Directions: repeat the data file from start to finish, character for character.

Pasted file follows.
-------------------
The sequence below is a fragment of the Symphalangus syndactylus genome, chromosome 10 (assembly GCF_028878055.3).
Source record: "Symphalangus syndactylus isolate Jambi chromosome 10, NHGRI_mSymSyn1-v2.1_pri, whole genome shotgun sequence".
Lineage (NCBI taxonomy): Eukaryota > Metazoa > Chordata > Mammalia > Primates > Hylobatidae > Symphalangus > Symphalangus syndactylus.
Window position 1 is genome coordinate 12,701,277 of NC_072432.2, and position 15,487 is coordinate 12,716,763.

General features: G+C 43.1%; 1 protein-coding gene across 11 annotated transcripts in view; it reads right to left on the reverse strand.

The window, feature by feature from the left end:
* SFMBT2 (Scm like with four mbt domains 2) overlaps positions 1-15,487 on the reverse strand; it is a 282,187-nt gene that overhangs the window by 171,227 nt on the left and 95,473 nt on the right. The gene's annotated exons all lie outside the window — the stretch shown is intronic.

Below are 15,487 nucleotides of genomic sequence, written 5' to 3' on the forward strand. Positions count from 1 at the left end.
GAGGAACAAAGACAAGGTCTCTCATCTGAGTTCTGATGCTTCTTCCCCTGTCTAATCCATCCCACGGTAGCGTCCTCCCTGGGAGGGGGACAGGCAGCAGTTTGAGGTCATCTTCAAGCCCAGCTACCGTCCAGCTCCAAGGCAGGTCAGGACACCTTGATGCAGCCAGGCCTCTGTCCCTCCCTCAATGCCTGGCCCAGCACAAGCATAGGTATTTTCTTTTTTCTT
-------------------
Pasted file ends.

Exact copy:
The sequence below is a fragment of the Symphalangus syndactylus genome, chromosome 10 (assembly GCF_028878055.3).
Source record: "Symphalangus syndactylus isolate Jambi chromosome 10, NHGRI_mSymSyn1-v2.1_pri, whole genome shotgun sequence".
Lineage (NCBI taxonomy): Eukaryota > Metazoa > Chordata > Mammalia > Primates > Hylobatidae > Symphalangus > Symphalangus syndactylus.
Window position 1 is genome coordinate 12,701,277 of NC_072432.2, and position 15,487 is coordinate 12,716,763.

General features: G+C 43.1%; 1 protein-coding gene across 11 annotated transcripts in view; it reads right to left on the reverse strand.

The window, feature by feature from the left end:
* SFMBT2 (Scm like with four mbt domains 2) overlaps positions 1-15,487 on the reverse strand; it is a 282,187-nt gene that overhangs the window by 171,227 nt on the left and 95,473 nt on the right. The gene's annotated exons all lie outside the window — the stretch shown is intronic.

Below are 15,487 nucleotides of genomic sequence, written 5' to 3' on the forward strand. Positions count from 1 at the left end.
GAGGAACAAAGACAAGGTCTCTCATCTGAGTTCTGATGCTTCTTCCCCTGTCTAATCCATCCCACGGTAGCGTCCTCCCTGGGAGGGGGACAGGCAGCAGTTTGAGGTCATCTTCAAGCCCAGCTACCGTCCAGCTCCAAGGCAGGTCAGGACACCTTGATGCAGCCAGGCCTCTGTCCCTCCCTCAATGCCTGGCCCAGCACAAGCATAGGTATTTTCTTTTTTCTT